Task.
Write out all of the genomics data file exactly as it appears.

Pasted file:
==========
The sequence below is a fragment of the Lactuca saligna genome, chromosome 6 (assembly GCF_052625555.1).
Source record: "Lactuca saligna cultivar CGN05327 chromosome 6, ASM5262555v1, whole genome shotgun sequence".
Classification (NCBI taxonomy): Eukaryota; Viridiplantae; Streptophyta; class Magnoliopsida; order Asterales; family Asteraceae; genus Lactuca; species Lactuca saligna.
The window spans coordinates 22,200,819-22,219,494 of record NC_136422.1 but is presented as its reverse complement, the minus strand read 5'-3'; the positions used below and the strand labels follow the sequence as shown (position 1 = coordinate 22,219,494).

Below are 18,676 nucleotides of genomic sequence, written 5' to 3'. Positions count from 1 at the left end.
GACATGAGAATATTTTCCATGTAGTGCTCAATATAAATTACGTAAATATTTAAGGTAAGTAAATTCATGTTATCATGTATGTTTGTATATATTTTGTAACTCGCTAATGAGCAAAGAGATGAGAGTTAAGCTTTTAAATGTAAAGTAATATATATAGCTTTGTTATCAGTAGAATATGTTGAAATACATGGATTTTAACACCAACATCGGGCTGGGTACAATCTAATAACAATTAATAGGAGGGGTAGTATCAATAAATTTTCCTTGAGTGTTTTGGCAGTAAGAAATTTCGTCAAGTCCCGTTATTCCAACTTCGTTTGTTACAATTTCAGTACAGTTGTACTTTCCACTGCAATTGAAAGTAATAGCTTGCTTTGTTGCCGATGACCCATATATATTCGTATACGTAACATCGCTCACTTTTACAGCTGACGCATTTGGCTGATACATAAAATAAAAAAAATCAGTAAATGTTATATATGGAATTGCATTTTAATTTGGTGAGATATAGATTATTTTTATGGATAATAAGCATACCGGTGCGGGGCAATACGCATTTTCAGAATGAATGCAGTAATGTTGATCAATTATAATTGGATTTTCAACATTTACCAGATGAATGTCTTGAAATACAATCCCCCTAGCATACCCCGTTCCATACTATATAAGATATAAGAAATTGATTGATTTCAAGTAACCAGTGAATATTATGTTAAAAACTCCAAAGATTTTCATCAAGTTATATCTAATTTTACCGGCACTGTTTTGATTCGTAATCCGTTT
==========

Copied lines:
The sequence below is a fragment of the Lactuca saligna genome, chromosome 6 (assembly GCF_052625555.1).
Source record: "Lactuca saligna cultivar CGN05327 chromosome 6, ASM5262555v1, whole genome shotgun sequence".
Classification (NCBI taxonomy): Eukaryota; Viridiplantae; Streptophyta; class Magnoliopsida; order Asterales; family Asteraceae; genus Lactuca; species Lactuca saligna.
The window spans coordinates 22,200,819-22,219,494 of record NC_136422.1 but is presented as its reverse complement, the minus strand read 5'-3'; the positions used below and the strand labels follow the sequence as shown (position 1 = coordinate 22,219,494).

Below are 18,676 nucleotides of genomic sequence, written 5' to 3'. Positions count from 1 at the left end.
GACATGAGAATATTTTCCATGTAGTGCTCAATATAAATTACGTAAATATTTAAGGTAAGTAAATTCATGTTATCATGTATGTTTGTATATATTTTGTAACTCGCTAATGAGCAAAGAGATGAGAGTTAAGCTTTTAAATGTAAAGTAATATATATAGCTTTGTTATCAGTAGAATATGTTGAAATACATGGATTTTAACACCAACATCGGGCTGGGTACAATCTAATAACAATTAATAGGAGGGGTAGTATCAATAAATTTTCCTTGAGTGTTTTGGCAGTAAGAAATTTCGTCAAGTCCCGTTATTCCAACTTCGTTTGTTACAATTTCAGTACAGTTGTACTTTCCACTGCAATTGAAAGTAATAGCTTGCTTTGTTGCCGATGACCCATATATATTCGTATACGTAACATCGCTCACTTTTACAGCTGACGCATTTGGCTGATACATAAAATAAAAAAAATCAGTAAATGTTATATATGGAATTGCATTTTAATTTGGTGAGATATAGATTATTTTTATGGATAATAAGCATACCGGTGCGGGGCAATACGCATTTTCAGAATGAATGCAGTAATGTTGATCAATTATAATTGGATTTTCAACATTTACCAGATGAATGTCTTGAAATACAATCCCCCTAGCATACCCCGTTCCATACTATATAAGATATAAGAAATTGATTGATTTCAAGTAACCAGTGAATATTATGTTAAAAACTCCAAAGATTTTCATCAAGTTATATCTAATTTTACCGGCACTGTTTTGATTCGTAATCCGTTT